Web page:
Upon her death, several Iranian newspapers, along with Iranian President Hassan Rouhani, broke taboo and published photographs of Mirzakhani with her hair uncovered, a gesture that was widely noted in the press and on social media. Mirzakhani's death has also renewed debates within Iran regarding matrilineal citizenship for children of mixed-nationality parentage; Fars News Agency reported that, on the heels of Mirzakhani's death, 60 Iranian MPs urged the speeding up of an amendment to a law that would allow children of Iranian mothers married to foreigners to be given Iranian nationality, in order to make it easier for Mirzakhani's daughter to visit Iran.
Numerous obituaries and tributes were published in the days following Maryam Mirzakhani's death. As a result of advocacy carried out by the Women's Committee within the Iranian Mathematical Society (Persian: کمیته بانوان انجمن ریاضی ایران), the International Council for Science has agreed to declare Maryam Mirzakhani's birthday, 12 May, as International Women in Mathematics Day in respect of her memory.
Various establishments have also taken after Mirzakhani's namesake in honor of her life and achievements. In 2017, Farzanegan High school – the high school Mirzakhani formerly attended – named their amphitheater and library after her. Additionally, Sharif University of Technology, the institute wherein Mirzakhani obtained her bachelors, has since named their main library in the College of Mathematics after her. Further, the House of Mathematics in Isfahan, in collaboration with the Mayor, named a conference hall in the city after her.
Awards and honorsEdit
- IPM Fellowship, Tehran, Iran, 1995–1999
- Merit fellowship Harvard University, 2003
- Harvard Junior Fellowship Harvard University, 2003
- Clay Mathematics Institute Research Fellow 2004
- AMS Blumenthal Award 2009
- Invited to talk at the International Congress of Mathematicians in 2010, on the topic of "Topology and Dynamical Systems & ODE"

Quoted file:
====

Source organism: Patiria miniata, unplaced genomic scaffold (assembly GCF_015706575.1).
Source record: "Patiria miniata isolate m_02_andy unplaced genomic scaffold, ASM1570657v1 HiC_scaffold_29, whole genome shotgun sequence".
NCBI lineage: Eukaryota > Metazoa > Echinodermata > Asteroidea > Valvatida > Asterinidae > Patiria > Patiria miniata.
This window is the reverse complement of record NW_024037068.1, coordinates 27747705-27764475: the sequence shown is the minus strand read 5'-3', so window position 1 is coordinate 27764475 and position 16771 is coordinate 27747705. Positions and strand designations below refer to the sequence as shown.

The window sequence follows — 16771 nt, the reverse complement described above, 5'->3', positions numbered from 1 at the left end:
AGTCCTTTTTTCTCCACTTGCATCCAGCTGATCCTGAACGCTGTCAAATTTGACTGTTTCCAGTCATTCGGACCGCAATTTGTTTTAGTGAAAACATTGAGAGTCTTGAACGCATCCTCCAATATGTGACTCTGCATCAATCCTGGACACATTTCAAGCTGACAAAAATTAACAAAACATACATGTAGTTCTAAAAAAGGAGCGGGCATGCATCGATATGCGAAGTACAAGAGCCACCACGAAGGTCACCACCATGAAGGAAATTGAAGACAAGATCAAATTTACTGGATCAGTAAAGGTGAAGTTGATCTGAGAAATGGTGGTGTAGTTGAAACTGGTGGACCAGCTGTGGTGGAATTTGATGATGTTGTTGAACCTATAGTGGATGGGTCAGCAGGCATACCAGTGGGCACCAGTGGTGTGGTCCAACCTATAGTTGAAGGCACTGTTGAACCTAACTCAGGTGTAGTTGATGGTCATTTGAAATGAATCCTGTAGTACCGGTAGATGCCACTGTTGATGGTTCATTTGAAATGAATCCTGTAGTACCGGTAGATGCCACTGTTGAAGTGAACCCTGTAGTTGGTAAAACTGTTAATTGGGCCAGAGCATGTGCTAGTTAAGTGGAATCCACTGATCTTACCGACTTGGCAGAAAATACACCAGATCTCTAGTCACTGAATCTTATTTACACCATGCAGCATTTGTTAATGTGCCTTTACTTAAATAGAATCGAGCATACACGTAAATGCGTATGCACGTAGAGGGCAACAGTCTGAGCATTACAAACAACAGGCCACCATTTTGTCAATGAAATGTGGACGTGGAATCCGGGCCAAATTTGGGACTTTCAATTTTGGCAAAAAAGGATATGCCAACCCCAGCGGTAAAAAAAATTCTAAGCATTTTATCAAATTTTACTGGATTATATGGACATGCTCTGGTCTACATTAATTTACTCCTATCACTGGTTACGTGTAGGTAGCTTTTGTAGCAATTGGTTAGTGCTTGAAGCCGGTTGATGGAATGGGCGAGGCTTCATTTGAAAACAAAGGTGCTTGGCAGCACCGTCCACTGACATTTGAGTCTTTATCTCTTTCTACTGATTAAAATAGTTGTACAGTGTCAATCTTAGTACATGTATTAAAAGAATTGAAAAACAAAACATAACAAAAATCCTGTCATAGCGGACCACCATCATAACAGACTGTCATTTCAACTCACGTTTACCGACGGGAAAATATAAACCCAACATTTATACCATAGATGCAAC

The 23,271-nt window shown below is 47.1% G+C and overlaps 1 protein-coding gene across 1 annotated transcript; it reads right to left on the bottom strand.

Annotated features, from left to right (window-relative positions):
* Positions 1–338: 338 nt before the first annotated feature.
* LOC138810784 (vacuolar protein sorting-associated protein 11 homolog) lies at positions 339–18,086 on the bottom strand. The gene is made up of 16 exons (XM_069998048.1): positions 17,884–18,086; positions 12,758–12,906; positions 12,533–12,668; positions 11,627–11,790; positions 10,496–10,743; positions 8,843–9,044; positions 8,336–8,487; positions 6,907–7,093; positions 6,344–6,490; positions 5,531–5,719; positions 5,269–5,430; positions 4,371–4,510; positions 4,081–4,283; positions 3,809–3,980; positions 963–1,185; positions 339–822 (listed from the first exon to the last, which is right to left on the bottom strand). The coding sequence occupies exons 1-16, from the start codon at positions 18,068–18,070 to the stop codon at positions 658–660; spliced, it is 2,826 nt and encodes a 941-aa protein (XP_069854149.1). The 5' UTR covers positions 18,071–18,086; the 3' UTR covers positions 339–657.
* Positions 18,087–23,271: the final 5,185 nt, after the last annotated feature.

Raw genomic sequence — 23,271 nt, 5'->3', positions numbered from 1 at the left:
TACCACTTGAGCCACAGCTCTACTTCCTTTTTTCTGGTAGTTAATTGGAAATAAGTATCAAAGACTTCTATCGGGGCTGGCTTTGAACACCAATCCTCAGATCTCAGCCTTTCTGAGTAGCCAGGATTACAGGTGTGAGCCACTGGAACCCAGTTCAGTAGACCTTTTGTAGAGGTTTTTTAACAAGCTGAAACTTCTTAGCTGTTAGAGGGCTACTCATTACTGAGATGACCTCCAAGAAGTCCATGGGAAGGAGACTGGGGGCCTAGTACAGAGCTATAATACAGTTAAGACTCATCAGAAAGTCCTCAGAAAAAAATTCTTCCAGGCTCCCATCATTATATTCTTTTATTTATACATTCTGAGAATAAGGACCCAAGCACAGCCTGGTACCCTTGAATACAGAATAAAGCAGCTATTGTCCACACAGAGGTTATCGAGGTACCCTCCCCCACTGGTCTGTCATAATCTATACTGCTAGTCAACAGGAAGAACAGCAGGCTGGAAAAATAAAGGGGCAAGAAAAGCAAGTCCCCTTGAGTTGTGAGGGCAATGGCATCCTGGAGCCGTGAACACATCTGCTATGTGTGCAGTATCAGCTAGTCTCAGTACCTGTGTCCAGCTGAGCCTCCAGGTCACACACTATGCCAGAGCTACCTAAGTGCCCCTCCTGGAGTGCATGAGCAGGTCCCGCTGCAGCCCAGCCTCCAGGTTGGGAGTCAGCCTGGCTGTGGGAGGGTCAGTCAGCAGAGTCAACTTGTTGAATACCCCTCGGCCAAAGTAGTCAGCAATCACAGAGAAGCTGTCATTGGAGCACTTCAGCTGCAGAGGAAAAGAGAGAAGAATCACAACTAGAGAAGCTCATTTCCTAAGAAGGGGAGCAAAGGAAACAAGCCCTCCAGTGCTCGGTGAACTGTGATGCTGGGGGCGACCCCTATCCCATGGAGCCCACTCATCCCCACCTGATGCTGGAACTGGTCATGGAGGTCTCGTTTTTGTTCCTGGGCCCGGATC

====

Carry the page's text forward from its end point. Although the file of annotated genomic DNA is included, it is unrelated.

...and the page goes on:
- The 2013 AMS Ruth Lyttle Satter Prize in Mathematics. "Presented every two years by the American Mathematical Society, the Satter Prize recognizes an outstanding contribution to mathematics research by a woman in the preceding six years. The prize was awarded on 10 January 2013, at the Joint Mathematics Meetings in San Diego."
- Simons Investigator Award 2013
- Named one of Nature magazine's ten "people who mattered" of 2014
- Clay Research Award 2014
- Fields Medal 2014
- Elected foreign associate to the French Academy of Sciences in 2015
- Elected to the American Philosophical Society in 2015
- National Academy of Sciences 2016
- Elected to the American Academy of Arts and Sciences in 2017
- Asteroid 321357 Mirzakhani was named in her memory. The official naming citation was published by the Minor Planet Center (MPC 108698).
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|Wikiquote has quotations related to: Maryam Mirzakhani|
|Wikimedia Commons has media related to Maryam Mirzakhani.|
- Official Website of Maryam Mirzakhani ‹See Tfd›(in Persian)
- "Maryam Mirzakhani's work on Riemann surfaces explained in simple terms". Matific. 14 August 2014. Retrieved 18 August 2014.
- McMullen, Curtis (14 August 2014). "The work of Maryam Mirzakhani" (PDF). Harvard University. Retrieved 18 August 2017.